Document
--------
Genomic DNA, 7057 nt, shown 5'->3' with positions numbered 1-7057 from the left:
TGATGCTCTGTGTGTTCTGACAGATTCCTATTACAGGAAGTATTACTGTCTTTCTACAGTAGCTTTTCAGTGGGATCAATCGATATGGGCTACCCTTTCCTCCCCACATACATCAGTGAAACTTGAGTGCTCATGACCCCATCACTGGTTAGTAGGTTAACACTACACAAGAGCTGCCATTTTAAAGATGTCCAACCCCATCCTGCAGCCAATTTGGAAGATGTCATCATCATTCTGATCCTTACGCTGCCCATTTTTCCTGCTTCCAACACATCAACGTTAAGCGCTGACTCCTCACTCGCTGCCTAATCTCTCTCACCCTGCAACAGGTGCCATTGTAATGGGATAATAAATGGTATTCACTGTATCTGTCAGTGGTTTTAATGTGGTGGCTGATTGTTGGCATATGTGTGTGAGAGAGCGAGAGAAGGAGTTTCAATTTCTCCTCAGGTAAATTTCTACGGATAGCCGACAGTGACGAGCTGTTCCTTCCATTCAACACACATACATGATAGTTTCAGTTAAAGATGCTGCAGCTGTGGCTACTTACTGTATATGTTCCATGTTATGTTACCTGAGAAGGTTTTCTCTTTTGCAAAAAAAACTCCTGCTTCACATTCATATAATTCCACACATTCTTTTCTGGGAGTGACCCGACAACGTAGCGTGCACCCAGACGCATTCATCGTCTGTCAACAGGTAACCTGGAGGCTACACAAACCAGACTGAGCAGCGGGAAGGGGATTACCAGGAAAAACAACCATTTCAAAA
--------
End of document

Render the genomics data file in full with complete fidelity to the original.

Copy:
Genomic DNA, 7057 nt, shown 5'->3' with positions numbered 1-7057 from the left:
TGATGCTCTGTGTGTTCTGACAGATTCCTATTACAGGAAGTATTACTGTCTTTCTACAGTAGCTTTTCAGTGGGATCAATCGATATGGGCTACCCTTTCCTCCCCACATACATCAGTGAAACTTGAGTGCTCATGACCCCATCACTGGTTAGTAGGTTAACACTACACAAGAGCTGCCATTTTAAAGATGTCCAACCCCATCCTGCAGCCAATTTGGAAGATGTCATCATCATTCTGATCCTTACGCTGCCCATTTTTCCTGCTTCCAACACATCAACGTTAAGCGCTGACTCCTCACTCGCTGCCTAATCTCTCTCACCCTGCAACAGGTGCCATTGTAATGGGATAATAAATGGTATTCACTGTATCTGTCAGTGGTTTTAATGTGGTGGCTGATTGTTGGCATATGTGTGTGAGAGAGCGAGAGAAGGAGTTTCAATTTCTCCTCAGGTAAATTTCTACGGATAGCCGACAGTGACGAGCTGTTCCTTCCATTCAACACACATACATGATAGTTTCAGTTAAAGATGCTGCAGCTGTGGCTACTTACTGTATATGTTCCATGTTATGTTACCTGAGAAGGTTTTCTCTTTTGCAAAAAAAACTCCTGCTTCACATTCATATAATTCCACACATTCTTTTCTGGGAGTGACCCGACAACGTAGCGTGCACCCAGACGCATTCATCGTCTGTCAACAGGTAACCTGGAGGCTACACAAACCAGACTGAGCAGCGGGAAGGGGATTACCAGGAAAAACAACCATTTCAAAA